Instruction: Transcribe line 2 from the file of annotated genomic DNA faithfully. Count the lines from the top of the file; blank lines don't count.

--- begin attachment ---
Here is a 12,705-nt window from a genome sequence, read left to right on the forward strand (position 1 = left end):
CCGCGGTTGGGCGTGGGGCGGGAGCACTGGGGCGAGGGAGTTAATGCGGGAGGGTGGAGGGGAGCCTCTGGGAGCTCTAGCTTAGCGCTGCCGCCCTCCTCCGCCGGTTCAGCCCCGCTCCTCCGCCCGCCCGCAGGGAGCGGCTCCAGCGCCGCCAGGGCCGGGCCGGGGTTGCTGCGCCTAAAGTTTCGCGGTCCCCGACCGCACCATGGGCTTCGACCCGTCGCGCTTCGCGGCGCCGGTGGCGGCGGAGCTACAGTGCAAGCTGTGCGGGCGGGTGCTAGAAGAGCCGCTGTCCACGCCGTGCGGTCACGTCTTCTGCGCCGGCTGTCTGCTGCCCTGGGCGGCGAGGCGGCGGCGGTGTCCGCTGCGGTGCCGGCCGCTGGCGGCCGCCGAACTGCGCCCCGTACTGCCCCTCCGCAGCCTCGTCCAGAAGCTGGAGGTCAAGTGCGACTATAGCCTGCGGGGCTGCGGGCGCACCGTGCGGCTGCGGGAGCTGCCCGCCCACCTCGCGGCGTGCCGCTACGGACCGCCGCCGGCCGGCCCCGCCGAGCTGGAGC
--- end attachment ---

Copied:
CCGCGGTTGGGCGTGGGGCGGGAGCACTGGGGCGAGGGAGTTAATGCGGGAGGGTGGAGGGGAGCCTCTGGGAGCTCTAGCTTAGCGCTGCCGCCCTCCTCCGCCGGTTCAGCCCCGCTCCTCCGCCCGCCCGCAGGGAGCGGCTCCAGCGCCGCCAGGGCCGGGCCGGGGTTGCTGCGCCTAAAGTTTCGCGGTCCCCGACCGCACCATGGGCTTCGACCCGTCGCGCTTCGCGGCGCCGGTGGCGGCGGAGCTACAGTGCAAGCTGTGCGGGCGGGTGCTAGAAGAGCCGCTGTCCACGCCGTGCGGTCACGTCTTCTGCGCCGGCTGTCTGCTGCCCTGGGCGGCGAGGCGGCGGCGGTGTCCGCTGCGGTGCCGGCCGCTGGCGGCCGCCGAACTGCGCCCCGTACTGCCCCTCCGCAGCCTCGTCCAGAAGCTGGAGGTCAAGTGCGACTATAGCCTGCGGGGCTGCGGGCGCACCGTGCGGCTGCGGGAGCTGCCCGCCCACCTCGCGGCGTGCCGCTACGGACCGCCGCCGGCCGGCCCCGCCGAGCTGGAGC